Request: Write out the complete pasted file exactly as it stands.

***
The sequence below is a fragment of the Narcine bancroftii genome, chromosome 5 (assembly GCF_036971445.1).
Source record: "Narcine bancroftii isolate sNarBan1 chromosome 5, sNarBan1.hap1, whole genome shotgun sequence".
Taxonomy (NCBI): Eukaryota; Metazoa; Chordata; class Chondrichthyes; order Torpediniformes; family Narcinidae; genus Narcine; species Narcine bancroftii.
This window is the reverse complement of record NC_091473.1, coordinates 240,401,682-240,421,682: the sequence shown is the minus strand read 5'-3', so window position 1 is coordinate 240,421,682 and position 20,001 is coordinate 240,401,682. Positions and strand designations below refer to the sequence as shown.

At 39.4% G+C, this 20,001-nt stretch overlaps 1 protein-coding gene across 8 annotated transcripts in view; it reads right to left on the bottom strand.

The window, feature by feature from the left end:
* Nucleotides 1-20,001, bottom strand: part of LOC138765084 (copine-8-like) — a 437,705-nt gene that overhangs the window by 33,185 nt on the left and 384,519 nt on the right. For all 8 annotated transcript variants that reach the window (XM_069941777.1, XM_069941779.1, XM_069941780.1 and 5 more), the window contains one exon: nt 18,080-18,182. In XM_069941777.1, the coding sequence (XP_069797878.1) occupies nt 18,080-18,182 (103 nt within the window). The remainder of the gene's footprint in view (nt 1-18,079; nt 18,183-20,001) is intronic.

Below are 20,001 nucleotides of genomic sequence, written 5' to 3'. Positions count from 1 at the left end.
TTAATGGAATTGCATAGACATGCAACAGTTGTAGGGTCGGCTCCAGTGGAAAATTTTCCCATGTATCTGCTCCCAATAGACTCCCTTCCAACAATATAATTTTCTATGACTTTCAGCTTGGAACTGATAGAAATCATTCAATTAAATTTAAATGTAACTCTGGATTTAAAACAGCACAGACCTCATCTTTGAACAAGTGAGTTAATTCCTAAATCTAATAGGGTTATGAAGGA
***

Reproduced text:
The sequence below is a fragment of the Narcine bancroftii genome, chromosome 5 (assembly GCF_036971445.1).
Source record: "Narcine bancroftii isolate sNarBan1 chromosome 5, sNarBan1.hap1, whole genome shotgun sequence".
Taxonomy (NCBI): Eukaryota; Metazoa; Chordata; class Chondrichthyes; order Torpediniformes; family Narcinidae; genus Narcine; species Narcine bancroftii.
This window is the reverse complement of record NC_091473.1, coordinates 240,401,682-240,421,682: the sequence shown is the minus strand read 5'-3', so window position 1 is coordinate 240,421,682 and position 20,001 is coordinate 240,401,682. Positions and strand designations below refer to the sequence as shown.

At 39.4% G+C, this 20,001-nt stretch overlaps 1 protein-coding gene across 8 annotated transcripts in view; it reads right to left on the bottom strand.

The window, feature by feature from the left end:
* Nucleotides 1-20,001, bottom strand: part of LOC138765084 (copine-8-like) — a 437,705-nt gene that overhangs the window by 33,185 nt on the left and 384,519 nt on the right. For all 8 annotated transcript variants that reach the window (XM_069941777.1, XM_069941779.1, XM_069941780.1 and 5 more), the window contains one exon: nt 18,080-18,182. In XM_069941777.1, the coding sequence (XP_069797878.1) occupies nt 18,080-18,182 (103 nt within the window). The remainder of the gene's footprint in view (nt 1-18,079; nt 18,183-20,001) is intronic.

Below are 20,001 nucleotides of genomic sequence, written 5' to 3'. Positions count from 1 at the left end.
TTAATGGAATTGCATAGACATGCAACAGTTGTAGGGTCGGCTCCAGTGGAAAATTTTCCCATGTATCTGCTCCCAATAGACTCCCTTCCAACAATATAATTTTCTATGACTTTCAGCTTGGAACTGATAGAAATCATTCAATTAAATTTAAATGTAACTCTGGATTTAAAACAGCACAGACCTCATCTTTGAACAAGTGAGTTAATTCCTAAATCTAATAGGGTTATGAAGGA